This is a clockwise two-and-a-bit lap course with a mixture of grass and gravelly paths underfoot. Being a former airfield means it's totally flat, so it's a decent option for anyone looking to challenge their best 5k effort. As far as footwear is concerned, regular road shoes will be absolutely fine in dry conditions. It's possible that some will prefer trails during the winter, but most of the course is on the gravelly paths.
The lap starts on grass but changes to gravel along the north-eastern section of the course - interestingly this section runs along the line of Longford River which is now underground, having been covered during the park's time as an airfield. The funny thing is that it's not a real river at all. It was constructed in 1638/39 in order to route water from the River Colne all the way to Hampton Court and Bushy Park to feed their water features.
Watch out for the raised metal plates in the centre of the path which could easily cause someone to trip. Also, at the end of this path you are at the most easterly point of the course. At this spot you are only 800 metres south of the closest point of Crane parkrun's course (blog here).
The route continues on the same surface all the way along the eastern side where it meanders gently with long grass to either side. Looking across the park I was imagining what it must have been like to witness the 236 metre long Graf Zeppelin landing on this very spot (actually, I didn't have to use too much imagination as there are videos on YouTube - check out this one which has sound).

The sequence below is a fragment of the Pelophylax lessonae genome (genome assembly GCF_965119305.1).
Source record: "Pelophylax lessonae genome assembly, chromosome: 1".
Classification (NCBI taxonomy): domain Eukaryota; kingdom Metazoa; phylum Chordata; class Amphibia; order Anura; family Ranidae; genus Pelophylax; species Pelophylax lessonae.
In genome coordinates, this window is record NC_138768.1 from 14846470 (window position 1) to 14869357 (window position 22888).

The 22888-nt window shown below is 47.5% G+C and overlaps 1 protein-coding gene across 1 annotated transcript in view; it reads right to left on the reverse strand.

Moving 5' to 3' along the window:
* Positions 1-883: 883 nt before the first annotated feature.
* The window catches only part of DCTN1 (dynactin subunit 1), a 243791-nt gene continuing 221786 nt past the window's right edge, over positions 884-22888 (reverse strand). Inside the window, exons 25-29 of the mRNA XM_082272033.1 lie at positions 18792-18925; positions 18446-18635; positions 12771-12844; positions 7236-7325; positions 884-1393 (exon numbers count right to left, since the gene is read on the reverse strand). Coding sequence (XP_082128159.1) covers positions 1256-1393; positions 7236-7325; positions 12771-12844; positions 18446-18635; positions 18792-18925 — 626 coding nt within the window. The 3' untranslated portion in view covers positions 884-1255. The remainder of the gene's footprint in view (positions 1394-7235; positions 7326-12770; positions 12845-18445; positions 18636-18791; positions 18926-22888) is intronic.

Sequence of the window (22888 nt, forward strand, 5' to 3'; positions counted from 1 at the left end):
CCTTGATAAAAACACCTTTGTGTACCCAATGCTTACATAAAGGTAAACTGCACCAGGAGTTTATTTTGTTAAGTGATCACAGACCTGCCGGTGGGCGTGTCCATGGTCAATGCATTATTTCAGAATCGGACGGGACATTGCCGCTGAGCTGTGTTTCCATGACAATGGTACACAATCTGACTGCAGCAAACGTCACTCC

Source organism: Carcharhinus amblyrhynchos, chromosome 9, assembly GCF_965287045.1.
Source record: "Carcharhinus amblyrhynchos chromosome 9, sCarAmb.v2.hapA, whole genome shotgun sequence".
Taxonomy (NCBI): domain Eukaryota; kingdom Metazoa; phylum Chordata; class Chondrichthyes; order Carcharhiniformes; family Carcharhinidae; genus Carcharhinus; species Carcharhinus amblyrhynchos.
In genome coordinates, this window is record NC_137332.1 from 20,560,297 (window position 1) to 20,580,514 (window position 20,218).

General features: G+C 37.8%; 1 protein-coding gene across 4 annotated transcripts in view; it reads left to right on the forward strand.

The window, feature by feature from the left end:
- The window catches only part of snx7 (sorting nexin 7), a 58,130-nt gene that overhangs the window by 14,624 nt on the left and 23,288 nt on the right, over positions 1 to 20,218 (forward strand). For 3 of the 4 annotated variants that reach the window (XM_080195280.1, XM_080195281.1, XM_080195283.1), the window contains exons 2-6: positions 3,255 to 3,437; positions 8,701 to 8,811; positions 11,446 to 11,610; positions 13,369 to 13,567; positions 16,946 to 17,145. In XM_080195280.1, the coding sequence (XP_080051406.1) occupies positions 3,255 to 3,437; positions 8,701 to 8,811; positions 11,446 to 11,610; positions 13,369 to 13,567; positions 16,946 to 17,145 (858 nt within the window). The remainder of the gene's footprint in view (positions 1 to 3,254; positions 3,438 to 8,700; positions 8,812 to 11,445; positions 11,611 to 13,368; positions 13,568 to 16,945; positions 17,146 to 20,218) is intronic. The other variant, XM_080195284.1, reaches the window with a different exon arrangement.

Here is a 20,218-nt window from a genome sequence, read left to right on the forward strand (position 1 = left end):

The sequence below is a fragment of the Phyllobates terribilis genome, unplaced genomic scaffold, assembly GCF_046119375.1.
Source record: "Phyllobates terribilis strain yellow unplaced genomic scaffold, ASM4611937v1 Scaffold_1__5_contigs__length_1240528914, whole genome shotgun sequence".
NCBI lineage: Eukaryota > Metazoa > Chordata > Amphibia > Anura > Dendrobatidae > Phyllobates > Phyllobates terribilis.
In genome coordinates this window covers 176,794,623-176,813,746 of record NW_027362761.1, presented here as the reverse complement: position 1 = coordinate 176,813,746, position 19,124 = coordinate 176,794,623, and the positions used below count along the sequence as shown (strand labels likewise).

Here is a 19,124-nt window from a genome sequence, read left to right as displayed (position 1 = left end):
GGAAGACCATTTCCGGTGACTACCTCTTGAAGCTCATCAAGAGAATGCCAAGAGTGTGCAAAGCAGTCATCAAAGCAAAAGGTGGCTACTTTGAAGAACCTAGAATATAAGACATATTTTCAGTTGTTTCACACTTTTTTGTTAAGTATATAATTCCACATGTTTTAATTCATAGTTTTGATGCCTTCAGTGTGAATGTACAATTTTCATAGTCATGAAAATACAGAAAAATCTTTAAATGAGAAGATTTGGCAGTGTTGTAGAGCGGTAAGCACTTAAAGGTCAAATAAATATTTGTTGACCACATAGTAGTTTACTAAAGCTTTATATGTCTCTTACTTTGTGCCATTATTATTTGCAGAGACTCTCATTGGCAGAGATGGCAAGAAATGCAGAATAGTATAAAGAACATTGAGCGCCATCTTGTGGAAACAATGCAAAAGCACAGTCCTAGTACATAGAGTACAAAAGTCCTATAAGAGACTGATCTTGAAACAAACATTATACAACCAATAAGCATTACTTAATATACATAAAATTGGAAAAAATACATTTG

There's a short trip across grass adjacent to the Feltham Rugby Club clubhouse followed by a short section of smooth tarmac alongside the playground. St. George's Church is now in full view - there has been a church on this site since at least the fourteenth century and it was a place of worship for the royal family during their time at Hanworth.
The tarmac soon comes to an end and the gravelly path returns for the section around the western border. If you are looking carefully you might spot part of Hanworth Park House poking above the tree-line. It's also a great spot for spotting planes on their final approach into Heathrow Airport. The course had arrows and marshals in all the right places so there was no risk of taking a wrong turn. The marshals were also very encouraging to my daughter.
It's back onto grass as the lap returns to the original starting point. I should note that the grass here has quite a few potholes so keep an eye out for them. After two full laps, there's around 400 metres left until the finish. I had the kids with me (one in the running buggy and one alongside me) and it was a pretty hot morning, so we took it nice and easy. We spent a bit of time at the finish line chatting to other participants and volunteers.
I'd recorded the course using my Garmin and the GPS data can be viewed on Strava. There's also a Relive course video which I have added to my YouTube account. A total of 120 people had participated in event 5 and this is not far off the current average.
We then moved onto the Hanworth Air Park Leisure Centre for some breakfast - the options are very limited and basic, but it did the job. We were soon back in the park exploring the playground before watching the Hanworth Airpark Model Flying Club flying their incredible model planes. We finally left the park in the early afternoon and headed home. We'd had a brilliant morning at Hanworth parkrun, so a huge thanks to everyone involved in making in happen.